USS Shadwell: The Greatest Ship Never Known

Out of the ashes into the fire

ex-USS Shadwell

Published Jan 5, 2015 11:24 AM by The Maritime Executive

On the evening of January 24, 1945, about eight months before the end of World War II, USS Shadwell was sailing south of Siquijor Island in the Philippines when it was engaged by three enemy torpedo bombers.

During the battle, Shadwell was struck by a torpedo on the starboard side, tearing a hole in the ship's bottom 60-feet wide. The crew of 500 frantically worked to save the ship, but Shadwell was flooding, and sinking.

Shadwell's crew worked through the night to save their sinking ship. By morning they were under their own power, and no longer taking on water. 

No lives lost. Three injured. 

Their efforts were rewarded.

A Ship of Two Histories

Nearly 70 years later, Shadwell no longer patrols the waters of the Pacific; the ship is moored to a small island in the waters of Mobile Bay, near the historic Civil War naval battle site. Instead of being mothballed, sunk in target practice, or being converted to a museum ship, Shadwell is in the business of saving lives. 

"Shadwell has got two histories, almost like a phoenix," said Hospital Corpsman 1st Class John Dalton, the ship's corpsman. "She had proud service in WWII, Korea, and Vietnam, and the work she's done for the Naval Research Lab, there's a proud legacy there. All of the Sailors that will live because of the research and development done aboard the ship-my goodness, it's as if she's had two lives."

Dalton, a reservist, has served 11 years aboard Shadwell and 22 years in the Navy. He's hit high year tenure, but he still volunteers to show up one weekend a month and two weeks a year.

To him, it's not about the money, or earning points toward retirement. It's about the camaraderie, the ship's history, and most importantly creating new history by helping save the lives of future Sailors. 

"When Katrina hit the Gulf Coast (Shadwell) was beached, and the Navy wanted to scrap her," said Dalton. "We worked day and night to turn the ship upright and save her, because that's how strongly we believe in her mission. We have the power to save the lives of children who aren't even born yet."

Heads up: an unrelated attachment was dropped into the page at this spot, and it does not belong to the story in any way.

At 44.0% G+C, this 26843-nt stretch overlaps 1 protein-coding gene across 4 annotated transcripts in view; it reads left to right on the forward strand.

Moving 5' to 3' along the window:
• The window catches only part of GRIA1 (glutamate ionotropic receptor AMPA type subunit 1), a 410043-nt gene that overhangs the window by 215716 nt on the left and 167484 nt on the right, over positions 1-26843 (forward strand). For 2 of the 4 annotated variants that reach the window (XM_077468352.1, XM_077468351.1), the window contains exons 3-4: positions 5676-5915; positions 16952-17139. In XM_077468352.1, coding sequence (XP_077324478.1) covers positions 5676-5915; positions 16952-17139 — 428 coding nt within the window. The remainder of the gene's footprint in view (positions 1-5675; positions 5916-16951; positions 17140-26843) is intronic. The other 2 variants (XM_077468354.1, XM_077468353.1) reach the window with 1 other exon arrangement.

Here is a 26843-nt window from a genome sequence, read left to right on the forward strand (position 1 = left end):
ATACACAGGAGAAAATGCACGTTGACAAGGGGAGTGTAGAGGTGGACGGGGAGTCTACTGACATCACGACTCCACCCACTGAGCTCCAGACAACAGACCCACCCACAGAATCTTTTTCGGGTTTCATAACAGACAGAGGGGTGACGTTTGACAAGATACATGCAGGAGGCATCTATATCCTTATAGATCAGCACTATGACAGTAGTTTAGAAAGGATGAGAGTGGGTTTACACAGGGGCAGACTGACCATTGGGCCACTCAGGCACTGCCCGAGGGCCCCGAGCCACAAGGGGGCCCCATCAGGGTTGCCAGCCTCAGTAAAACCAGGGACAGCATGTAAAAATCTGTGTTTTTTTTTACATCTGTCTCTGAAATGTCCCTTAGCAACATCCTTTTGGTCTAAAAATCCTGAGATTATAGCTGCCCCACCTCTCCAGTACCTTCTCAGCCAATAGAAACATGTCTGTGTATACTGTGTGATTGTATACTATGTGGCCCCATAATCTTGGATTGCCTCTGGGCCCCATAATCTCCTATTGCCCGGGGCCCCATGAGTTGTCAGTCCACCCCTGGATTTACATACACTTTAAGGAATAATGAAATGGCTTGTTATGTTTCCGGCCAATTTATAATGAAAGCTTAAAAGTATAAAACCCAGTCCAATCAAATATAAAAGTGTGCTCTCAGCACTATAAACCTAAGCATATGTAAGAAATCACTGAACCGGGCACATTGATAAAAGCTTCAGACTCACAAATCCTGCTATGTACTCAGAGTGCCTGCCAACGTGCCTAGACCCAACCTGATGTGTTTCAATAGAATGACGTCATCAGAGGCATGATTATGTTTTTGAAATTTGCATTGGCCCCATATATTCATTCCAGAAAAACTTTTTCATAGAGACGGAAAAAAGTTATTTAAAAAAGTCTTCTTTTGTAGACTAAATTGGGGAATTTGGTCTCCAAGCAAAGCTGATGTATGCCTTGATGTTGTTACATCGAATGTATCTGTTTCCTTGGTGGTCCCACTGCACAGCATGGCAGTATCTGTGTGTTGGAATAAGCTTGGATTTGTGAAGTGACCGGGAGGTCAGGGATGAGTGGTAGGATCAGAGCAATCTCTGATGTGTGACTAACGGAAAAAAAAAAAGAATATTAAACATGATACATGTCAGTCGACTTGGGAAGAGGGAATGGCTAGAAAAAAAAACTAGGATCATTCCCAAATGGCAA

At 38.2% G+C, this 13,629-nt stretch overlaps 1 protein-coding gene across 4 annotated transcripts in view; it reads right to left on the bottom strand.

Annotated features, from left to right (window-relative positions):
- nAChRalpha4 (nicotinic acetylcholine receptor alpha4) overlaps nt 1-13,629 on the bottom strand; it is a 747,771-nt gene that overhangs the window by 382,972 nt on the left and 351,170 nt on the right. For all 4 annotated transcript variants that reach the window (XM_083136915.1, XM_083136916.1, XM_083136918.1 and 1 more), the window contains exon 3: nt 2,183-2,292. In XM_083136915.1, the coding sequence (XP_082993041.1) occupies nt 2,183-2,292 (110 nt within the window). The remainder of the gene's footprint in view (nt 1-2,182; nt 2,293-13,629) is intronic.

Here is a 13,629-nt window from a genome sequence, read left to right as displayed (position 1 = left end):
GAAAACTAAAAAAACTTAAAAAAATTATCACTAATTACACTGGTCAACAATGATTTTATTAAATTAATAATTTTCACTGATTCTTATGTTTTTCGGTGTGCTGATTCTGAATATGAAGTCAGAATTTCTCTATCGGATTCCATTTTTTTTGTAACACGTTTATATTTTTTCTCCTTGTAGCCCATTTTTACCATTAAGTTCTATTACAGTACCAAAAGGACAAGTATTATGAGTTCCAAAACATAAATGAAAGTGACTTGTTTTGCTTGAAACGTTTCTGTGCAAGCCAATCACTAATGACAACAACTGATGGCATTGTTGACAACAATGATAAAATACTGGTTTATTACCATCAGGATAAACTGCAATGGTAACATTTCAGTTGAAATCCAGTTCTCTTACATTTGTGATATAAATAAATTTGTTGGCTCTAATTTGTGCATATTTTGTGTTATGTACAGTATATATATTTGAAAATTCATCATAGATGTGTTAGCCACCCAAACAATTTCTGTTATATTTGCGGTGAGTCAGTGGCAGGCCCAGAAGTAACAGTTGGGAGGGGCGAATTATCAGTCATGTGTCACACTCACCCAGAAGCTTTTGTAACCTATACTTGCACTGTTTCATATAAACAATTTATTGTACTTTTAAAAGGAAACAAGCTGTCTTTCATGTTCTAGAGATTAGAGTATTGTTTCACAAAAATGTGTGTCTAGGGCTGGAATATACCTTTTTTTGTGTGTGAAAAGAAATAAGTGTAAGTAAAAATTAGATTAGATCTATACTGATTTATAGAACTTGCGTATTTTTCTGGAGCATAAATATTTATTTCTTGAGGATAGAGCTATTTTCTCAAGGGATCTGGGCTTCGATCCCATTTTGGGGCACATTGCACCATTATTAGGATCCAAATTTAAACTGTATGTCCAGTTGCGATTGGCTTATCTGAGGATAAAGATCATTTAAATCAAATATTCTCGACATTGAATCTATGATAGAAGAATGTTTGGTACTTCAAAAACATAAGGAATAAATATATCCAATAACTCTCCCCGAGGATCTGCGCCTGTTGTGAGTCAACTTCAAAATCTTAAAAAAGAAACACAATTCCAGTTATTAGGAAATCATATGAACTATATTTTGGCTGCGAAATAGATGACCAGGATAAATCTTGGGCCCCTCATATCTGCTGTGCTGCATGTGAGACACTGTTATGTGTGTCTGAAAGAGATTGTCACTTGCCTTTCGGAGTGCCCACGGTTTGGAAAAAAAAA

At first glance, ex-USS Shadwell as it is now referred, is just like any other modern ship in America's Navy. It's gray and floats in the water, but that's where the similarity ends. The suffocating odor of smoke pervades the ship, its interior is rusted from years of exposure to the elements and charred spots are pockmarked throughout the ship.

One thing is apparent, this ship isn't about putting ordnance on target or deterring enemies; its sole purpose is to be burned. 

Damage Control in an Era of Modern Weapons

The future of the Navy's damage control technology takes shape aboard Shadwell. Scientists from universities across America spend days aboard the ship perfecting or reworking robotics, techniques, and software developed over the course of years in their respective labs. 

The stakes are high. Thousands of dollars, if not hundreds of thousands, are spent making sure these technologies and techniques are successful at saving lives, and making sure the ship is in deployable condition. 

"When Sailors look at (firefighting) doctrine they say, 'Why do I do this, why do I do short-burst technique, why do I do all that,'" said ex-USS Shadwell director John P. Farley. "Because it has been accomplished in a real world environment under real fire conditions and this is what was found to be the best approach."

To understand the purpose of Shadwell, one must look to the past. In World War II, 85 percent of the ships that were hit survived and were able to maintain their combat mission. But in the 1980's, the Falklands War happened between the U.K. and Argentina. Of the 16 ships that were hit with functional weapons, six were lost. 

"We had a dramatic turn in success rate, and of course the reason for that was the impact of modern weapons," said John P. Farley. "We had to rethink the practice of damage control in the era of cruise missiles and that's when the Shadwell came online. We need a full-scale fire test ship to test new tactics and technologies."

The damage control technologies developed since Shadwell was purchased in 1988 by Naval Research Laboratory have been nothing short of impressive. 

Autonomous damage control systems, such as water mist fire suppression systems and high expansion foam generators can extinguish compartment fires in minutes, not hours, effectively improving a Sailor's situational awareness within damage control settings. 

"Every time we burn, we learn," said Hung Pham, the ship's operations officer. "You can practice a new theory all you want in a lab, but once you light a fire, anything can happen."

Anything can and will happen, a phrase that perfectly describes the life of Shadwell, a ship that's been torpedoed, beached, and repeatedly burned and ultimately responsible for saving the lives of countless Sailors for the past 70 years.